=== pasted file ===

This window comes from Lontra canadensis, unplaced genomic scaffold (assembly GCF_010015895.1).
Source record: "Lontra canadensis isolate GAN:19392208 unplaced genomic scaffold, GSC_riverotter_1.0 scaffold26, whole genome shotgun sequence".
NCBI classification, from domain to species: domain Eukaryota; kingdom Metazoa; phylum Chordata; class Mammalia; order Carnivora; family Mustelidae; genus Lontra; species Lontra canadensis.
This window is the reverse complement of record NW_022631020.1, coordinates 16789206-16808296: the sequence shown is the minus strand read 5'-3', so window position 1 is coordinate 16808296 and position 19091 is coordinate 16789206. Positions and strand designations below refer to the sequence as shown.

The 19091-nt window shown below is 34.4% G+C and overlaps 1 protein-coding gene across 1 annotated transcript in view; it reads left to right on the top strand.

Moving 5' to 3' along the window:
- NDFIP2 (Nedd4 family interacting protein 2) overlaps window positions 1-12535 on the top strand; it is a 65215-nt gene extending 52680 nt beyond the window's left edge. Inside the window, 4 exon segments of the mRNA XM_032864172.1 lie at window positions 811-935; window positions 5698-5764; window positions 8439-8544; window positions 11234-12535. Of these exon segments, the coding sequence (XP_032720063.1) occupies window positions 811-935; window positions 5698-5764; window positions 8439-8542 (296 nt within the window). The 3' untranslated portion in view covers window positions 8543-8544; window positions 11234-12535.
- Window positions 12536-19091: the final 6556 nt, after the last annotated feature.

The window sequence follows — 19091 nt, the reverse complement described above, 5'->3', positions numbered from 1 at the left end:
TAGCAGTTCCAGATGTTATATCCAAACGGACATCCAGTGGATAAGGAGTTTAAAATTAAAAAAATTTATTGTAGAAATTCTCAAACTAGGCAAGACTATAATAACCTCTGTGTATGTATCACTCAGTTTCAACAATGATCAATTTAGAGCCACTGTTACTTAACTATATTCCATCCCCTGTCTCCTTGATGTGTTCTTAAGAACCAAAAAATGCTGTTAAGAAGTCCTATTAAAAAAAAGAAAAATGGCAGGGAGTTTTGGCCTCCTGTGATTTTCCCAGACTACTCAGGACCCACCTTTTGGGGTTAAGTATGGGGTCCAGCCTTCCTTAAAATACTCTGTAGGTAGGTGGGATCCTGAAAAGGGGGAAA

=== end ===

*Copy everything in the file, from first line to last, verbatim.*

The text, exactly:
This window comes from Lontra canadensis, unplaced genomic scaffold (assembly GCF_010015895.1).
Source record: "Lontra canadensis isolate GAN:19392208 unplaced genomic scaffold, GSC_riverotter_1.0 scaffold26, whole genome shotgun sequence".
NCBI classification, from domain to species: domain Eukaryota; kingdom Metazoa; phylum Chordata; class Mammalia; order Carnivora; family Mustelidae; genus Lontra; species Lontra canadensis.
This window is the reverse complement of record NW_022631020.1, coordinates 16789206-16808296: the sequence shown is the minus strand read 5'-3', so window position 1 is coordinate 16808296 and position 19091 is coordinate 16789206. Positions and strand designations below refer to the sequence as shown.

The 19091-nt window shown below is 34.4% G+C and overlaps 1 protein-coding gene across 1 annotated transcript in view; it reads left to right on the top strand.

Moving 5' to 3' along the window:
- NDFIP2 (Nedd4 family interacting protein 2) overlaps window positions 1-12535 on the top strand; it is a 65215-nt gene extending 52680 nt beyond the window's left edge. Inside the window, 4 exon segments of the mRNA XM_032864172.1 lie at window positions 811-935; window positions 5698-5764; window positions 8439-8544; window positions 11234-12535. Of these exon segments, the coding sequence (XP_032720063.1) occupies window positions 811-935; window positions 5698-5764; window positions 8439-8542 (296 nt within the window). The 3' untranslated portion in view covers window positions 8543-8544; window positions 11234-12535.
- Window positions 12536-19091: the final 6556 nt, after the last annotated feature.

The window sequence follows — 19091 nt, the reverse complement described above, 5'->3', positions numbered from 1 at the left end:
TAGCAGTTCCAGATGTTATATCCAAACGGACATCCAGTGGATAAGGAGTTTAAAATTAAAAAAATTTATTGTAGAAATTCTCAAACTAGGCAAGACTATAATAACCTCTGTGTATGTATCACTCAGTTTCAACAATGATCAATTTAGAGCCACTGTTACTTAACTATATTCCATCCCCTGTCTCCTTGATGTGTTCTTAAGAACCAAAAAATGCTGTTAAGAAGTCCTATTAAAAAAAAGAAAAATGGCAGGGAGTTTTGGCCTCCTGTGATTTTCCCAGACTACTCAGGACCCACCTTTTGGGGTTAAGTATGGGGTCCAGCCTTCCTTAAAATACTCTGTAGGTAGGTGGGATCCTGAAAAGGGGGAAA